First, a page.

A Quick Way to Clean Up Half-Blind Dovetails
Routing away half-blind dovetail waste can be a risky proposition. Mike Pekovich's trick is to add a fence to his router base to prevent routing past the lap line.
This process is similar to my method for routing regular dovetails, but unfortunately a straight bit is the only option for half-blind dovetails. Again, set the bit depth to hit the baseline. But this time, add a fence (pictured above) to the base to prevent routing past the lap line. Get as close to the sidewalls as you dare, but be prepared to do some chisel work to finish up the corners. Use a pair of skew chisels or a fishtail chisel to sever the end grain in the corners where the router bit couldn’t reach, then pare the waste with a bench chisel.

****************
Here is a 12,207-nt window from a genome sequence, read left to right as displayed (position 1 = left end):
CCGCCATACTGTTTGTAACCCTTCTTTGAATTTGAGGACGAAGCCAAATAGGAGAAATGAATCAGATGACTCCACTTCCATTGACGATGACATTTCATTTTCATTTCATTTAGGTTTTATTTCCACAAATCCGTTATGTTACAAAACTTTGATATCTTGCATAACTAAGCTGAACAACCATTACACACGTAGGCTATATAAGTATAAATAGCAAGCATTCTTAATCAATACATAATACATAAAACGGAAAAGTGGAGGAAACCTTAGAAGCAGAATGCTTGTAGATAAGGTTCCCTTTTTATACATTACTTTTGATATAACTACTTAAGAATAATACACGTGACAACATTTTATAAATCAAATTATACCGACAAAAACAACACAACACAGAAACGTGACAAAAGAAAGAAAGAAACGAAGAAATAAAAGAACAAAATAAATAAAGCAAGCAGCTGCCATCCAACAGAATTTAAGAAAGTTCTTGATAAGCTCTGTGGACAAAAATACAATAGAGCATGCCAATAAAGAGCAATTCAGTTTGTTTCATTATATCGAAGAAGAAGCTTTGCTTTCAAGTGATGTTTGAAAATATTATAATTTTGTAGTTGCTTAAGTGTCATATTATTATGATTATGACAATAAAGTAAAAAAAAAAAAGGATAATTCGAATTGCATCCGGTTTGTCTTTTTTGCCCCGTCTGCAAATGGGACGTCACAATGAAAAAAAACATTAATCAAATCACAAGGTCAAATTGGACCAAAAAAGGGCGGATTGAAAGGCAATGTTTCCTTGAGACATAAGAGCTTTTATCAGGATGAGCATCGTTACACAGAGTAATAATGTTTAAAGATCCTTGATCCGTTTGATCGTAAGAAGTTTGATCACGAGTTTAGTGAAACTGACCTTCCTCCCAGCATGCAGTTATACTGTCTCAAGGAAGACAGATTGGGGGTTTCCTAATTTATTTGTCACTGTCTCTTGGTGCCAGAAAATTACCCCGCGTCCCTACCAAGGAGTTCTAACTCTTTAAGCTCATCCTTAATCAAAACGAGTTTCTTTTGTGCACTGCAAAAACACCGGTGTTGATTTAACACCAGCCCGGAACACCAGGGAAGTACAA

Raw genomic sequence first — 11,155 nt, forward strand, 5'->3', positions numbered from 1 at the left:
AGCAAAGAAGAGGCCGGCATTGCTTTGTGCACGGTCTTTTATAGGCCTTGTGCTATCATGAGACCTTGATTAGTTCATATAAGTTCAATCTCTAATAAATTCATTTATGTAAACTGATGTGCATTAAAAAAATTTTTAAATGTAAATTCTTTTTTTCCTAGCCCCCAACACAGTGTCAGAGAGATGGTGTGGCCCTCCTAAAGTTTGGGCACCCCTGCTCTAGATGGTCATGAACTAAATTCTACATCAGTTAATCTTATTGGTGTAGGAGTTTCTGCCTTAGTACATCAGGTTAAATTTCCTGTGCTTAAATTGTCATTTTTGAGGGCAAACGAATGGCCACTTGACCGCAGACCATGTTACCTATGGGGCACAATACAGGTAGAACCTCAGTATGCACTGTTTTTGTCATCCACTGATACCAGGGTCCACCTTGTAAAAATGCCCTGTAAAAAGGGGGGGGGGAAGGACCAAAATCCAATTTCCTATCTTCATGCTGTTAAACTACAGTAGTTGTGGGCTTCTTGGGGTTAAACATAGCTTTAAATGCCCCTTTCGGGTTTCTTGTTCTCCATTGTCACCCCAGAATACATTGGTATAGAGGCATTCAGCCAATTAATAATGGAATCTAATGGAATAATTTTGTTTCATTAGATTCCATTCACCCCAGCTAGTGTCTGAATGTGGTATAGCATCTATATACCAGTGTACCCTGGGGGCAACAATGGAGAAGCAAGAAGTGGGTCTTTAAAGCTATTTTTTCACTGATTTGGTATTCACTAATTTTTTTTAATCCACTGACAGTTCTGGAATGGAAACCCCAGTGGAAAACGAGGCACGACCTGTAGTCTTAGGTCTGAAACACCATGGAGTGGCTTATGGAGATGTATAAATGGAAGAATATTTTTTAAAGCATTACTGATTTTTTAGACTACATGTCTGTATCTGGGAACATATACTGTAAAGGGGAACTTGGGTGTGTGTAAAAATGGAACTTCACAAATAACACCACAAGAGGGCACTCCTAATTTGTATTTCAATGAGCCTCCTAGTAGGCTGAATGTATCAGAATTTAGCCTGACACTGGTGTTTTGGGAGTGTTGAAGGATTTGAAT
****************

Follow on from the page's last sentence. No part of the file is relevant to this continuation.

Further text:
Add a fence to limit the depth of cut. For halfblind dovetails, clamp a fence to the router base to create the inset for the dovetail socket lap.
Stay clear of the pins and clean up by hand. With no bearing to guide the way, you’ll have to be careful not to rout into the pins. To clean out the waste after routing, start with a fishtail chisel or a pair of skew chisels and sever the end grain into the corners of the sockets where the router bit can’t reach. Then pare the walls with a bench chisel. Leaving the tape in place during this process makes it easier to check your progress.
From Mike’s article in Fine Woodwork #282 –
Mike Pekovich’s simple stand holds the work for every step of the dovetailing process.
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